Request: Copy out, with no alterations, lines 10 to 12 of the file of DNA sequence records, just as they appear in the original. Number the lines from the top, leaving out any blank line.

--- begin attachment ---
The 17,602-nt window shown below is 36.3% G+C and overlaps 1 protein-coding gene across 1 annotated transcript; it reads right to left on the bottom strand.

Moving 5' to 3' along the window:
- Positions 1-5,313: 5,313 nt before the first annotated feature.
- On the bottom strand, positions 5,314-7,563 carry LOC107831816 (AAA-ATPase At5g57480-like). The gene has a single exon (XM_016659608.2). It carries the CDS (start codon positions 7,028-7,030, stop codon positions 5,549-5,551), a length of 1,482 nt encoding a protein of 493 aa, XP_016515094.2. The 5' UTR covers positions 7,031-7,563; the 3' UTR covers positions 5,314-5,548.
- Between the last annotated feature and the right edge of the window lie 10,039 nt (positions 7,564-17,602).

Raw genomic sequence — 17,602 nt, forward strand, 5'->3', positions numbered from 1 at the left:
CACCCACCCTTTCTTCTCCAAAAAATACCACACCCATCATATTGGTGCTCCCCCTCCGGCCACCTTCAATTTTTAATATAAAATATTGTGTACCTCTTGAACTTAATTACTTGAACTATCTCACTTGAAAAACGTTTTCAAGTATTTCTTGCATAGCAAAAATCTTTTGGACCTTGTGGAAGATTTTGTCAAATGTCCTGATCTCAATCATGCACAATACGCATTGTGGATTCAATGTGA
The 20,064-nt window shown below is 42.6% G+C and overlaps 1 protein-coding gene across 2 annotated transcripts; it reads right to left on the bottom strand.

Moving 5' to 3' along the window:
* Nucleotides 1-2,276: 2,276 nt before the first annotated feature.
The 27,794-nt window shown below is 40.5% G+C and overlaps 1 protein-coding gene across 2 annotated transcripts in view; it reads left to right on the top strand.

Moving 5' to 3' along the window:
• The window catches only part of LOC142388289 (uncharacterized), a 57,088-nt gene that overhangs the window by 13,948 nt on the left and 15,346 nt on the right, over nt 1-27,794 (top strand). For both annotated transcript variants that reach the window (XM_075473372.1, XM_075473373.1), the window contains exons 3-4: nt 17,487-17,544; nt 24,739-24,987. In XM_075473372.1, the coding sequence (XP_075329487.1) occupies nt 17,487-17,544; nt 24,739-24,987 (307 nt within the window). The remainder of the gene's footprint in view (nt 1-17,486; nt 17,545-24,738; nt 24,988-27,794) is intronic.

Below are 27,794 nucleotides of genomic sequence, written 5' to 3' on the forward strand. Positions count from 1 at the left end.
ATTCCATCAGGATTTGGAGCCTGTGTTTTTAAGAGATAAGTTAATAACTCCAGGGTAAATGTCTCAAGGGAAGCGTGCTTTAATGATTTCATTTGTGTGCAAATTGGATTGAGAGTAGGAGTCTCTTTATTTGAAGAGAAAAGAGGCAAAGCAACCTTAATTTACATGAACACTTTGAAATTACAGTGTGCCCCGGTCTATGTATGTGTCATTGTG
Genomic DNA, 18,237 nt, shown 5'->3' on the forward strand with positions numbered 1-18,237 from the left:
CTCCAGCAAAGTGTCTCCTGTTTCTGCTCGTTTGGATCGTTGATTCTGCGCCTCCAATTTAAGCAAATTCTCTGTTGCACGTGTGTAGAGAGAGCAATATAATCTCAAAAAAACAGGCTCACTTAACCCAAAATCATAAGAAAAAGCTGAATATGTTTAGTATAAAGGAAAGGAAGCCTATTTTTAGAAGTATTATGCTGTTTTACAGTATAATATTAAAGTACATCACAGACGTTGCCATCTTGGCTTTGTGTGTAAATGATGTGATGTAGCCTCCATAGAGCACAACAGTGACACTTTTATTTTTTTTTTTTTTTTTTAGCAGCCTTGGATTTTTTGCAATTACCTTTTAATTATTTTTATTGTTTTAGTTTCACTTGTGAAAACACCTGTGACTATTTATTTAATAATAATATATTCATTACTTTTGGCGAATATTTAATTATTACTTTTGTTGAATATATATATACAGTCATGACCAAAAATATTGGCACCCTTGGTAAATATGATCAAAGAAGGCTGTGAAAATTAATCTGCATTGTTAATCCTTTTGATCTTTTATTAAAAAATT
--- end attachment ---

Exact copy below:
* Nucleotides 1-2,276: 2,276 nt before the first annotated feature.
The 27,794-nt window shown below is 40.5% G+C and overlaps 1 protein-coding gene across 2 annotated transcripts in view; it reads left to right on the top strand.

Moving 5' to 3' along the window: